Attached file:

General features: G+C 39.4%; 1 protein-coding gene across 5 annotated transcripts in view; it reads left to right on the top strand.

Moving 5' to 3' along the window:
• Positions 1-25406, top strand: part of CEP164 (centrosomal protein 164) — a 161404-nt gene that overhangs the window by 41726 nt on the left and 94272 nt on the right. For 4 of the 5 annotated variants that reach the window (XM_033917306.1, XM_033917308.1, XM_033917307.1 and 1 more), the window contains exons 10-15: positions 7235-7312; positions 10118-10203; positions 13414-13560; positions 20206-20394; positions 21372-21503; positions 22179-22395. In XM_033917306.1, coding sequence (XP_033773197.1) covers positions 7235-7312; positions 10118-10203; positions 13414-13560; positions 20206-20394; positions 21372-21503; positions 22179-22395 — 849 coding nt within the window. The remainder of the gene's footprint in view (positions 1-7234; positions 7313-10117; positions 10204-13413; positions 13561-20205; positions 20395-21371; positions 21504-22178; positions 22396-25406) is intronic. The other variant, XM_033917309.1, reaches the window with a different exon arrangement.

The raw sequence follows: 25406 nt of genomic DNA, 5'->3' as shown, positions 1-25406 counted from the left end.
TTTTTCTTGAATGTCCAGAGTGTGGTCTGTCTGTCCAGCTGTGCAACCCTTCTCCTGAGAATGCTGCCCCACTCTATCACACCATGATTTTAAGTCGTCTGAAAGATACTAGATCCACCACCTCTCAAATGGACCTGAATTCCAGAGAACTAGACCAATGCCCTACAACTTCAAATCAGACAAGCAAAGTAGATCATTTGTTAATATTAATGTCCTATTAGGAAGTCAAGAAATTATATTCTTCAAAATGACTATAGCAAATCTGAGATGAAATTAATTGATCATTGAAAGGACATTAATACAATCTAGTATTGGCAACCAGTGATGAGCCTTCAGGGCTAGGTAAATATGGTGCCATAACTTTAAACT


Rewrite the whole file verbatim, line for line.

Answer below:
General features: G+C 39.4%; 1 protein-coding gene across 5 annotated transcripts in view; it reads left to right on the top strand.

Moving 5' to 3' along the window:
• Positions 1-25406, top strand: part of CEP164 (centrosomal protein 164) — a 161404-nt gene that overhangs the window by 41726 nt on the left and 94272 nt on the right. For 4 of the 5 annotated variants that reach the window (XM_033917306.1, XM_033917308.1, XM_033917307.1 and 1 more), the window contains exons 10-15: positions 7235-7312; positions 10118-10203; positions 13414-13560; positions 20206-20394; positions 21372-21503; positions 22179-22395. In XM_033917306.1, coding sequence (XP_033773197.1) covers positions 7235-7312; positions 10118-10203; positions 13414-13560; positions 20206-20394; positions 21372-21503; positions 22179-22395 — 849 coding nt within the window. The remainder of the gene's footprint in view (positions 1-7234; positions 7313-10117; positions 10204-13413; positions 13561-20205; positions 20395-21371; positions 21504-22178; positions 22396-25406) is intronic. The other variant, XM_033917309.1, reaches the window with a different exon arrangement.

The raw sequence follows: 25406 nt of genomic DNA, 5'->3' as shown, positions 1-25406 counted from the left end.
TTTTTCTTGAATGTCCAGAGTGTGGTCTGTCTGTCCAGCTGTGCAACCCTTCTCCTGAGAATGCTGCCCCACTCTATCACACCATGATTTTAAGTCGTCTGAAAGATACTAGATCCACCACCTCTCAAATGGACCTGAATTCCAGAGAACTAGACCAATGCCCTACAACTTCAAATCAGACAAGCAAAGTAGATCATTTGTTAATATTAATGTCCTATTAGGAAGTCAAGAAATTATATTCTTCAAAATGACTATAGCAAATCTGAGATGAAATTAATTGATCATTGAAAGGACATTAATACAATCTAGTATTGGCAACCAGTGATGAGCCTTCAGGGCTAGGTAAATATGGTGCCATAACTTTAAACT